"The audience you are hearing are actually ghosts. You, dear viewer, only have so much time left yourself. Therefore, buy as many of our sponser's products as possible to make yourself happy... BEFORE IT IS TOO LATE...
We now return you to 'The Brady Bunch' ".

DBA said...

I'd argue that MOM absolutely falls into both the "raunch" and "family sitcom" categories you mentioned...

scott said...

"How come they can't or don't mix the two? Do a multi-cam show (for budget and time etc) but in the single-cam style with no laugh track, more film look, and that content everyone loves so much these days."

For the more "film" look, compare the 1st season of "Newhart" with all the rest.

Tom said...

Even as a kid, I could clearly see that the actors were in a closed studio, with no possible accommodation for an audience, and yet there it was - uproarious laughter on the soundtrack from an audience that clearly was not there

You would think that would be obvious to anyone, but I had an aunt who worked at CBS for many, many years, and I remember her talking about how it never failed to surprise her how often people called wanting to get tickets to see an episode of MASH being filmed. This was a show that made no pretense to looking like it was filmed in front of a live audience. When she first started at CBS, people would request tickets to the filming of single camera shows like THE BEVERLY HILLBILLIES. She could sort of understand why they might assume a show like that had an audience. But the MASH thing never failed to both puzzle and amuse her.

That's always led me to wonder to what degree people really recognize the difference between multi-cam and single camera, or shows taped with an audience versus shows done without an audience. Informal surveys had led me to the conclusion that most people really don't give it any thought. More surprisingly, even though you would assume people would be more sophisticated about things like that these days, a lot of people I've questioned about it still make the assumption that if it's a sitcom, it has an audience, even if you would think it should be screamingly obvious that there couldn't possibly be one.

Deanna said...

I'd assume only maybe 1% of the population knows, notices or cares about single camera versus multi-camera shows. Why can't networks care that much about stories and character development?

chipkeyes said...

I believe BARNEY MILLER -- certainly among the top 25 best half hour comedies of all time-- was shot multi-camera, without an audience, then sweetened later. I don't how they added the laughs, but they never felt obtrusive. Most annoying laugh tracks are a result of over-enthusiastic producers or execs who seem to feel the home audience can be fooled into thinking a so-so joke is great because the laugh track gives it a monster response. Which is, of course, insulting and condescending and naturally engenders only resentment and contempt from the viewer.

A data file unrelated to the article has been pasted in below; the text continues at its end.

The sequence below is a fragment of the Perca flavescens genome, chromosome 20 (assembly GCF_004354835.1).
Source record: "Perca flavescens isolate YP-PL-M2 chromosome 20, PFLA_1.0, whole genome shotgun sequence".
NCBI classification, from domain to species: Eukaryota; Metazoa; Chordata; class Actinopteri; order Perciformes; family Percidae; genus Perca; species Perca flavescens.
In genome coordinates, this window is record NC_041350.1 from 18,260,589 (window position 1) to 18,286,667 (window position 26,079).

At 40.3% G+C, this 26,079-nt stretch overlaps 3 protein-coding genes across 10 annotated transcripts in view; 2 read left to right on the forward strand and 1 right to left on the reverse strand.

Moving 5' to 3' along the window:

Wendy M. Grossman said...

Call it a Friday question: do you think it's easier for a show that's not recorded in front of a live audience to lose its way creatively? For example, HOW I MET YOUR MOTHER seemed to me to fall off a cliff quality-wise after about season 4 (and had some truly terrible episodes in its last couple of seasons).

wg

Dixon Steele said...

The problem is the sweetening today is Super-Sized, hitting the viewer over the head with a hammer.

VP81955 said...

I've attended three multi-cam sitcom episode filmings -- "Frasier" in March 2000, "Mom" this past November and "Hot In Cleveland" a month ago -- and I sense that for many of the actors, most of whom had at least some live stage experience, the interaction with an audience was beneficial. And as others here have stated, audience sweetening these days is relatively minimal.

Bradley D. said...

My two cents' worth: from reading comments about sitcoms on other entertainment blogs, I gather that the thing younger audiences (some of them, anyway) don't like about modern multi-cam sitcoms is their perceived lack of sophistication, i.e. shows like Arrested Development, Louie & Girls on the one hand and Big Bang Theory, Two Broke Girls, Two & a Half Men on the other, with the latter group all being regarded as extremely broad, unsubtle and middlebrow. Viewers who think this way seem to regard audible laughter (whether from an actual live audience or a supposed laughtrack - the distinction appears not to matter to them) as intrusive and crass, and associate it with lowbrow humor for rubes.

I don't know how any of this factors into the thinking of modern TV executives looking for sitcoms to program, but I know it's definitely a belief that's out there. (It's not one I share, for what it's worth.)